Well, there’s nothing new about that. That goes way back. And it’s relevant to things happening in the Middle East today. Back in the 1950s, President Eisenhower was concerned about what he called a “campaign of hatred against us” in the Arab world. Not among the governments, who were more or less okay, but among the people. And this was secret then, it’s been declassified since. The National Security Council, a major planning agency, issued a memorandum on this issue. It stated that there’s a perception in the Arab world that the United States supports harsh and brutal dictatorships and that the US blocks democracy and development, and we do it because we want to control their resources. And it went on to say that the perception is more or less accurate. And furthermore that’s what we ought to be doing. As long as the population’s quiet, it doesn’t matter. The dictators support us, so everything’s fine.
Now that’s 1958. 2001, the Defense Science Board essentially came up with the same conclusion. The same conclusion holds today. It was strikingly illustrated in the WikiLeaks revelations. The ones that got the most publicity—big headlines, euphoric commentary—were the revelations and cables that the Arabs support US policy towards Iran. That’s really important. One slight flaw in those reports: they were referring to the Arab dictators. They allegedly support our policies towards Iran. What about the Arab population? Well, we know their feelings. There are major polls taken by the leading US polling agencies, released by prestigious institutions, Brooking institutions. Not reported in the United States, incidentally. As far as I know one report in England, Jonathan Steele, had an article in The Guardian about it. I think that’s the only one. They’re interesting. They say that there are indeed Arabs who support US policies on Iran. About 10% think that Iran is a threat. Overwhelmingly they regard the United States and Israel as the major threats. In Egypt, 90% regard the United States as the major threat. In fact opposition to US policies is so strong that a majority say the region would be better off if Iran had nuclear weapons. Almost 80% in Egypt and a high percentage in the rest of the region.
Well that won’t do. Again for the usual reasons. So therefore this is almost totally suppressed, as far as I know. Steele’s is the only report in the English-speaking world, outside of critical… You know, I write about it, other people on the margins write about it, but the reactions reveal once again the simply extreme contempt for democracy. As long as the dictators back us, it doesn’t matter what the population thinks. If there’s a campaign of hatred against us among the population and the dictators are in control, everything’s fine. Euphoric headlines.
That was 1958, 2001, today. It’s standard. In the case of Britain it goes back much earlier, it goes back you know, a century and a half, two centuries. The US, it’s standard since the US replaced Britain as global hegemon. And France is the same if not worse. In fact every great power acts pretty much the same way. Well you know, these are things in the background of terrorism. You have to pay attention to them.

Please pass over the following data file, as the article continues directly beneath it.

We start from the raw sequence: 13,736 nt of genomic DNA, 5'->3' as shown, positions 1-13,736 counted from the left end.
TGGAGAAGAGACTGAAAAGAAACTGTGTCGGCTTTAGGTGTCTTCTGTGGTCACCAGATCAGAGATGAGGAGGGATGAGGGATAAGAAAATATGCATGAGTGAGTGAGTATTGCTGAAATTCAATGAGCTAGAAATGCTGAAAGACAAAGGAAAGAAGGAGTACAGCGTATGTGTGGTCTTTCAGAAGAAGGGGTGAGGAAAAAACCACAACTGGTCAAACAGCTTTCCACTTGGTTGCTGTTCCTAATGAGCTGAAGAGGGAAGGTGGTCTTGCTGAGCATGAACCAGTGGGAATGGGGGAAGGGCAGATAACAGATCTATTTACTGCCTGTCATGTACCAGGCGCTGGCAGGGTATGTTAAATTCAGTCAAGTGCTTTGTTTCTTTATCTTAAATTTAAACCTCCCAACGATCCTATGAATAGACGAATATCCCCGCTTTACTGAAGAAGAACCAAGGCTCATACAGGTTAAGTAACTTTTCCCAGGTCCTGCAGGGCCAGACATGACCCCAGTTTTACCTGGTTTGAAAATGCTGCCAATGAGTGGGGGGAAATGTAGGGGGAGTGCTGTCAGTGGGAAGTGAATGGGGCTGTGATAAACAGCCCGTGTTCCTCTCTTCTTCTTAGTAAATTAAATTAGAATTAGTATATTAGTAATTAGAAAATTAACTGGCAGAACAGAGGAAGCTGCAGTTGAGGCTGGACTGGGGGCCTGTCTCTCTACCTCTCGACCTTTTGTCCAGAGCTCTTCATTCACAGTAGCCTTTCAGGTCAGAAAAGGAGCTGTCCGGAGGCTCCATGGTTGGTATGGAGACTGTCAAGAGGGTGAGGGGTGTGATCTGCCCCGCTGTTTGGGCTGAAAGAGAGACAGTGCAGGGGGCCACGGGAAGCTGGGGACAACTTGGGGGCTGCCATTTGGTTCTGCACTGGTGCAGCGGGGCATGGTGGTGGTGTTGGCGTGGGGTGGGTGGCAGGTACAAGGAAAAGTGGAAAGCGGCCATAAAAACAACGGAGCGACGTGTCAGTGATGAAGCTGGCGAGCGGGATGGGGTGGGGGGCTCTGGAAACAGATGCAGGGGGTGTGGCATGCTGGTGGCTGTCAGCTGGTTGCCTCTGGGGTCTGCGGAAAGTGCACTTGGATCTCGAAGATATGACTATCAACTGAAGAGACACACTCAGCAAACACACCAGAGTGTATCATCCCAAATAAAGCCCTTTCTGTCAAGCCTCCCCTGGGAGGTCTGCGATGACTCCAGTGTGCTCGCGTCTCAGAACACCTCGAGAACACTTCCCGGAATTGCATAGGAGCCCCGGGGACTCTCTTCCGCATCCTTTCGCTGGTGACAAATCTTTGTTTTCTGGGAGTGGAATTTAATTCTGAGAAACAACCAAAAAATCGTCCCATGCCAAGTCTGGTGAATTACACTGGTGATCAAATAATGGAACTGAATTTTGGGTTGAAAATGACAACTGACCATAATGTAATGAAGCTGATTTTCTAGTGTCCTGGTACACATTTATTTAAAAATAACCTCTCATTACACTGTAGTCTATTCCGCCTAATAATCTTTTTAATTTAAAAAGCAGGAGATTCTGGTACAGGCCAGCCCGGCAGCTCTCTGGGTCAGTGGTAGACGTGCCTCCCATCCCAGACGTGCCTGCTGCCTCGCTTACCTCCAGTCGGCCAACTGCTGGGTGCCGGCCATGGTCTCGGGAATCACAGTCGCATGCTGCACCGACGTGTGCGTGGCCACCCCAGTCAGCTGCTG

We also know pretty well how to deal with terrorism. In fact Britain led the way in this case. In Northern Ireland, terrorism was pretty serious. The IRA terror. The British terror was even worse of course, but that’s the usual balance of forces. But IRA terror was not a joke. As long as Britain reacted to it with greater terror, the cycle of terrorism increased. And finally, in the 90s, Britain finally responded, with US pressure in this case, in a sensible way. They tried to pay attention to the grievances that lay behind the terror. There were grievances, real ones. So Britain started to pay attention to the grievances, terror reduced, people who’d been involved—an IRA hitman—were brought into the negotiations. Some of them now ended up in the government. It’s not utopia but it’s a big difference from what it was before.
I was actually in Belfast in 1993 and it was like a war zone. I was back last year and it’s peaceful. You know. There’s tensions, but the kinda tensions that exist in every city. I couldn’t see them but people told me you know, “This is a Protestant neighborhood and if you’re Catholic you don’t go into it,” and that sort of thing. But it certainly wasn’t what it was in 1993. Okay, that’s the way to deal with terror. Take a look at its causes and its sources. If you want to reduce it. But states do not consider terror a major problem. It’s true of Britain and the United States, for example. This came out in the Chilcot hearings, clearly. The head of British intelligence testified that when the US and Britain invaded Iraq, they both anticipated that it would increase terror. Actually it did. A lot more than anyone expected. It increased it by about a factor of seven. But they both anticipated it was going to increase terror, but there are…other purposes, there are higher priorities than protecting the domestic populations. So they went to war. And that’s not unusual. If there were time I’d go over many more examples.
Anyhow, I think these are some of the things that should be kept in mind in thinking about the return to barbarism in our time, you know, the plague of terrorism in our age and so on.